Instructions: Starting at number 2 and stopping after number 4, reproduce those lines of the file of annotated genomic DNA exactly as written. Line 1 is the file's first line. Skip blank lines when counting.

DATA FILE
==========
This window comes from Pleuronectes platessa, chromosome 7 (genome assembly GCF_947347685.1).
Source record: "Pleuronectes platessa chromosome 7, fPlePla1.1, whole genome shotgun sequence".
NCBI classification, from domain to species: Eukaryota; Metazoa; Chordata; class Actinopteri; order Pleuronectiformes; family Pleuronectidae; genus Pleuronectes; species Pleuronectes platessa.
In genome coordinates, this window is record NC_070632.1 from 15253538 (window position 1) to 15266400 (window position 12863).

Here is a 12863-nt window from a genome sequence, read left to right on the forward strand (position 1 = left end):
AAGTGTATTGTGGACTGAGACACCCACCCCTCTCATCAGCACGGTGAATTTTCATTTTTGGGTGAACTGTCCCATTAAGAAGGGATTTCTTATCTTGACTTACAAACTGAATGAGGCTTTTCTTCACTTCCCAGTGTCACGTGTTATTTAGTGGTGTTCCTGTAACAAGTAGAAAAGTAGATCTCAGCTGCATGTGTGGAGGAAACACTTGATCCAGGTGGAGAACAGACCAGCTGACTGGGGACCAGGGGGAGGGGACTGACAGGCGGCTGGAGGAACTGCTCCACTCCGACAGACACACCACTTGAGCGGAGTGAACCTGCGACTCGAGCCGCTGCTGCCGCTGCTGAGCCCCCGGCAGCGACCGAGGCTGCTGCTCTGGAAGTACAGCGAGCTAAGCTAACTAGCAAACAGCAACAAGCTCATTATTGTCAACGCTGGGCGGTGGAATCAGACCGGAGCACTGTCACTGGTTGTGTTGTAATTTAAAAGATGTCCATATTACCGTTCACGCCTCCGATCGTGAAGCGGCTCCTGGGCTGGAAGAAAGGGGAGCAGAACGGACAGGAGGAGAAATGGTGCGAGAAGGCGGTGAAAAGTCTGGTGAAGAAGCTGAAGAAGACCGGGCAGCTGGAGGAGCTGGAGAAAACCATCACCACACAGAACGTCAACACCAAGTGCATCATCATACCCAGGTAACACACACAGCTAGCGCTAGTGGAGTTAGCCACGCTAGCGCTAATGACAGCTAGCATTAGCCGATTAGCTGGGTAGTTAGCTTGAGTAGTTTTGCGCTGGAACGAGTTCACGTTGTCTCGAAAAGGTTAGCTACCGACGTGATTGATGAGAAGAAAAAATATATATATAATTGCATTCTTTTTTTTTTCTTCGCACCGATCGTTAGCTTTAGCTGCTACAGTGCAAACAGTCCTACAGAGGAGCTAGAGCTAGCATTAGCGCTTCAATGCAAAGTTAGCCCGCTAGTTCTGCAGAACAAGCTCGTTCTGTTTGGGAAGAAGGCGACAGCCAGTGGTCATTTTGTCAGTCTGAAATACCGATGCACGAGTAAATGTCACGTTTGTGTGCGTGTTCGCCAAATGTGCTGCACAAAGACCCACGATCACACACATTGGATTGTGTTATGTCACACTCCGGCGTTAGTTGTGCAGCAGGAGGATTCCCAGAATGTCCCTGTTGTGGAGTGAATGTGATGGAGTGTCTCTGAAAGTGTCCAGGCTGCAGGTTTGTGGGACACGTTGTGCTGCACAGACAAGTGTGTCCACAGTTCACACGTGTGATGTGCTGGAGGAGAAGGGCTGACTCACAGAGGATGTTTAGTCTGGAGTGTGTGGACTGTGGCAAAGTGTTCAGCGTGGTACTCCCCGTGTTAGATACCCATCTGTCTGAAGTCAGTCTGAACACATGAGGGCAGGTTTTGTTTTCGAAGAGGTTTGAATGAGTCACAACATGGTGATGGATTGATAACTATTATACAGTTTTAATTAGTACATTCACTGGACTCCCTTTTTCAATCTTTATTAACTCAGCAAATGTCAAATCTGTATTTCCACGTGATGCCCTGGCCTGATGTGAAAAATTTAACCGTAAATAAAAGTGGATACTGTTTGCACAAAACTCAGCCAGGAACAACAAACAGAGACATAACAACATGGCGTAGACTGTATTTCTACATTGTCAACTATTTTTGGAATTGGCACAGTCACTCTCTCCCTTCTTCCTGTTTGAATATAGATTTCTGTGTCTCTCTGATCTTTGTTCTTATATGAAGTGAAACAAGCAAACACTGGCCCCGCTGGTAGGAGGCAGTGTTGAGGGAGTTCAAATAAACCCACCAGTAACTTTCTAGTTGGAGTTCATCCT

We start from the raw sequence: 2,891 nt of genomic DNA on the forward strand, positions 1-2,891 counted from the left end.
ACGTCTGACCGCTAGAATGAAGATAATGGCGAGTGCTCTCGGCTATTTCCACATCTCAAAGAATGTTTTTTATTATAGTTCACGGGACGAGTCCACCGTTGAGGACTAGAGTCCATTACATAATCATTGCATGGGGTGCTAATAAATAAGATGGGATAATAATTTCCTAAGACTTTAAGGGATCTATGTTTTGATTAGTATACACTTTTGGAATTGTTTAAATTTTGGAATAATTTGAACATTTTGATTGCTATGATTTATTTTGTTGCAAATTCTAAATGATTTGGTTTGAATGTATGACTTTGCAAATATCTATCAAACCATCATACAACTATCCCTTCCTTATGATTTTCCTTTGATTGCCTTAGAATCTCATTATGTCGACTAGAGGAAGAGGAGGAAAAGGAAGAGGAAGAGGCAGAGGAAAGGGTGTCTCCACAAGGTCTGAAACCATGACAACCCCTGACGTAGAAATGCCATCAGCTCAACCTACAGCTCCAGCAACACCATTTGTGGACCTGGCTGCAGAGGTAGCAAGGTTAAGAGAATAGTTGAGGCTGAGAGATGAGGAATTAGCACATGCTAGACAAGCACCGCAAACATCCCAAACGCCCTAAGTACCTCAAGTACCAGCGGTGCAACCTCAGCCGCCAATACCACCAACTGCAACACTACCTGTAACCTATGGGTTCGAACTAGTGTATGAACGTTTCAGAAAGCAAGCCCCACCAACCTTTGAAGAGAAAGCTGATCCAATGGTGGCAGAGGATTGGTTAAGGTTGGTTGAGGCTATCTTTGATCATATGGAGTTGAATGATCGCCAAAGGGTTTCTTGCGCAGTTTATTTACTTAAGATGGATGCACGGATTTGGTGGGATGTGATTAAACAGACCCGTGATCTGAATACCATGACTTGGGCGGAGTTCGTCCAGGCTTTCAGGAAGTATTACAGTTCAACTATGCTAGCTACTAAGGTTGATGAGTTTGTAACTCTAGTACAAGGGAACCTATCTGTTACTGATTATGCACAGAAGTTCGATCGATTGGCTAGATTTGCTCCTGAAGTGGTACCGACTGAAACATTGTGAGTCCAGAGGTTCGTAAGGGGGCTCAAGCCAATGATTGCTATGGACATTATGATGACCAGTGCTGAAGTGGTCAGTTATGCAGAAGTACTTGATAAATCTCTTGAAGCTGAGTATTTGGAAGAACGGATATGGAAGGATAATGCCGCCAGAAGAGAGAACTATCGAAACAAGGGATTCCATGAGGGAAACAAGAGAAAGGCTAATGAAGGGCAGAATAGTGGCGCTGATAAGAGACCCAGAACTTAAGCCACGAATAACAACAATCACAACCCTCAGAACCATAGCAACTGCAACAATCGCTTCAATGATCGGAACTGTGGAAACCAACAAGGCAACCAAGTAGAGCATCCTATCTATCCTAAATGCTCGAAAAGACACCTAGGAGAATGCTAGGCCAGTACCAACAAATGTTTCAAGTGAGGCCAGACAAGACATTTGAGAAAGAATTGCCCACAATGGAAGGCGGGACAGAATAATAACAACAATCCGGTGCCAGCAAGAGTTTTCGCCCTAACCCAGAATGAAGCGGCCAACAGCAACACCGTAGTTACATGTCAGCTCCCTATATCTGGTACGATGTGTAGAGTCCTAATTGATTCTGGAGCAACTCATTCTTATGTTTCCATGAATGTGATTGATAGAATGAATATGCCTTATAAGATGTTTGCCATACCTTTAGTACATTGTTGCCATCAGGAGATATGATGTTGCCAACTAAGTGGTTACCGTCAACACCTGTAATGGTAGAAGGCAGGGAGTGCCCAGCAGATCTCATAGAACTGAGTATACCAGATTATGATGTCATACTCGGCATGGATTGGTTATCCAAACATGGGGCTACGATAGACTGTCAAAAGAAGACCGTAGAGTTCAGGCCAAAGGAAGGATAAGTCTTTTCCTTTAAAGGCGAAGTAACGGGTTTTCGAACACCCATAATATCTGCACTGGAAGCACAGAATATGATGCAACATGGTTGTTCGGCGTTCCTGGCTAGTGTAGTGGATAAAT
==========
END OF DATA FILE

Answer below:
Source record: "Pleuronectes platessa chromosome 7, fPlePla1.1, whole genome shotgun sequence".
NCBI classification, from domain to species: Eukaryota; Metazoa; Chordata; class Actinopteri; order Pleuronectiformes; family Pleuronectidae; genus Pleuronectes; species Pleuronectes platessa.
In genome coordinates, this window is record NC_070632.1 from 15253538 (window position 1) to 15266400 (window position 12863).